How can we understand the world's various debarment regimes?
Wednesday, June 12, 2019 at 8:18AM
Collin Swan, Eleanor Ross and Amanda McDowell in World Bank, debarment

Within the last decade, governments from around the world have expanded their use of suspension and debarment to promote integrity in public procurements, reduce performance risk, and protect against fraud and corruption.

Despite their ubiquity, suspension and debarment (also referred to as “exclusion”) are often viewed through the lens of other disciplines.

To that end, a Working Group of the International Bar Association’s Anti-Corruption Committee has launched the Global Suspension and Debarment Survey.

Working in cooperation with the World Bank Office of Suspension and Debarment, the Sanctions Officer for the Inter-American Development Bank Group, and Le Bureau de l’inspecteur general de la Ville de Montréal, this innovative survey examines exclusion as its own discipline by gathering knowledge and comparable data on exclusion systems worldwide, without ranking or scoring individual systems.

The results of this survey will help establish a firmer understanding of the methodology of exclusion mechanisms and eventually lead to the development of best practices.

A pilot of the survey was launched between May and October 2018 with the goal of testing the viability of the survey’s questionnaire and data collection procedures. The pilot received fifteen responses from eleven jurisdictions.

The survey sought information on six key areas relating to an exclusion system’s structure and operation:

The survey focused on collecting detailed information on “government-wide exclusion mechanisms,” defined as an exclusion of suppliers from competing for or receiving contracts at the national (or federal) level, across all government agencies.

Most participating jurisdictions indicated the existence of a government-wide exclusion mechanism. The exclusion mechanisms in nine of ten surveyed jurisdictions are governed by administrative law, although a few respondents noted that criminal and/or civil law convictions could also play a role in their jurisdictions.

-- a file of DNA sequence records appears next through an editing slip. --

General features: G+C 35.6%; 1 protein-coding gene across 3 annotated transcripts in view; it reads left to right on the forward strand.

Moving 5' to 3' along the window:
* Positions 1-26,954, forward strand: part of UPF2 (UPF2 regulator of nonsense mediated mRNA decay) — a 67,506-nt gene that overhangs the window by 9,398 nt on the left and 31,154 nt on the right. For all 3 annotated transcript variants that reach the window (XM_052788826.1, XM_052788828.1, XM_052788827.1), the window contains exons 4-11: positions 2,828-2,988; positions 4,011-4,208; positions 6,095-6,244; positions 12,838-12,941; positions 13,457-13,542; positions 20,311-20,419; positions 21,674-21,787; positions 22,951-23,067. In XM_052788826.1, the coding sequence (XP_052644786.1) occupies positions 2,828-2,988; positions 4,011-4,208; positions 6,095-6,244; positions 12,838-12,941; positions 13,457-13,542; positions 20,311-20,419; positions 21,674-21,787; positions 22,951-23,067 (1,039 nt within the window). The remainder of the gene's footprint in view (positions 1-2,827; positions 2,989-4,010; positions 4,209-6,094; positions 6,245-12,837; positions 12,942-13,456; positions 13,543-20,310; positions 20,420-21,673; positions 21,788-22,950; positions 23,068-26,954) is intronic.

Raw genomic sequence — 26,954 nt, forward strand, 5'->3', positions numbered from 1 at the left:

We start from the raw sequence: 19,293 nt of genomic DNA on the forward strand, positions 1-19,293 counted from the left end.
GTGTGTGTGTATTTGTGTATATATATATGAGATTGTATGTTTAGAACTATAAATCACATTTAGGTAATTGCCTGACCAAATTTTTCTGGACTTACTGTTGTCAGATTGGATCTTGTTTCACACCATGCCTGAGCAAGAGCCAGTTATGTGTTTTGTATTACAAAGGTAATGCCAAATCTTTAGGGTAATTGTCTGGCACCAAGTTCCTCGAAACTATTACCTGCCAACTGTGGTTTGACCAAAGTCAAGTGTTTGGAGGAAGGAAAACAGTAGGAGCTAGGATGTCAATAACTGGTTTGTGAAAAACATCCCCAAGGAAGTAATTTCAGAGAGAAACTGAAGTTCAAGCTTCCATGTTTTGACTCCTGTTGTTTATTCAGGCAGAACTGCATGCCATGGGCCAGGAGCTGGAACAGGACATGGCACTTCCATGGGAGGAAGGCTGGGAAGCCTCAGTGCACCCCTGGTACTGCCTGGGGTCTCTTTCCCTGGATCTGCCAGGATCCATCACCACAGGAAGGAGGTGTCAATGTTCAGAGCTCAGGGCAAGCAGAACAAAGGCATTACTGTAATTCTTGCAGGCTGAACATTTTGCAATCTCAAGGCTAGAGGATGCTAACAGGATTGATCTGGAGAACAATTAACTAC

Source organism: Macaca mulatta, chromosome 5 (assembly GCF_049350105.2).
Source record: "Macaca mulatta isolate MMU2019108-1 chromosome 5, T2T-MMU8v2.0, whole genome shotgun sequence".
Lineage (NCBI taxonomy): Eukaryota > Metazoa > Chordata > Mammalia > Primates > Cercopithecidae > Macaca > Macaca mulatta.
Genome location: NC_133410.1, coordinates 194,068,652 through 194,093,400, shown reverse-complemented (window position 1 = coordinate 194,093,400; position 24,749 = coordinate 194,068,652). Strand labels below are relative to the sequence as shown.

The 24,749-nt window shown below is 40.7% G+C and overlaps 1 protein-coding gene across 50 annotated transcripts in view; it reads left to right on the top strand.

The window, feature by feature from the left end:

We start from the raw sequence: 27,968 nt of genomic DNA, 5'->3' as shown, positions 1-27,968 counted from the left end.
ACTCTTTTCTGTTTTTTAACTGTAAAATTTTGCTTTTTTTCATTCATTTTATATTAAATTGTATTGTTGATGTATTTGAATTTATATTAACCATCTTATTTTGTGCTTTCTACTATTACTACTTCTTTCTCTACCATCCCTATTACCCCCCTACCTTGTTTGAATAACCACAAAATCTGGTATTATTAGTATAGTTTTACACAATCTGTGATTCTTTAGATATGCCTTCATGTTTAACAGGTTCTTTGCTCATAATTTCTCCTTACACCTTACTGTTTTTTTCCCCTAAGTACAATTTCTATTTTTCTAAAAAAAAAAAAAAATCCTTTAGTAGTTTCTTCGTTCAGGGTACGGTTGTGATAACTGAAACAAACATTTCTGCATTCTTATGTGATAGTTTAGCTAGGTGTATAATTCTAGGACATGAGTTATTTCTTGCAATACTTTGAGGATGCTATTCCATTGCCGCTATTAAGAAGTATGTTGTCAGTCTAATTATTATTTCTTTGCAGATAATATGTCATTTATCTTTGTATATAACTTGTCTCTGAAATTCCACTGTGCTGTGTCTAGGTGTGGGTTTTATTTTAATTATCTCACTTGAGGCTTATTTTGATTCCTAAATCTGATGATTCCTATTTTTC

Suppliers subject to exclusion proceedings can face severe repercussions, including lengthy exclusions from public contracting, bad publicity, and even fines or additional penalties. Because of the severity of these consequences, suppliers often have significant rights to present their case and seek an appeal during an exclusion proceeding.

In all jurisdictions, the supplier is entitled to the opportunity to present its defense to the decision-maker or otherwise contest the grounds for exclusion and has the right to seek an appeal of the initial decision.

In all jurisdictions except one, some form of notice must be given to a supplier facing exclusion. These findings indicate that given the severity of exclusions, countries have established procedures to protect the due process of the supplier.

On May 22, 2019, experts gathered at The George Washington University Law School to discuss the findings of the pilot of the Global Suspension and Debarment Survey. A panel of procurement experts from GW Law, the US government, and the World Bank discussed the findings of the pilot study, the issue of standardization in exclusion systems, and their own experiences with the creation and development of exclusion systems.

If you are interested in the discussion, please click here for a summary of the event.

The next round of the survey will aim to collect a broader range of responses from a more diverse set of jurisdictions. If you would like to participate in the survey or if you know someone with knowledge of exclusion systems, please click here to download a PDF-fillable copy. A completed version of the survey can be returned to

We would like to thank the participants and contributors to the pilot study, whose names are provided at the end of the pilot study write-up


Collin Swan is Counsel (Sanctions), and Eleanor Ross and Amanda McDowell are legal interns, in the World Bank’s Office of Suspension and Debarment. They can be contacted at

Article originally appeared on The FCPA Blog (
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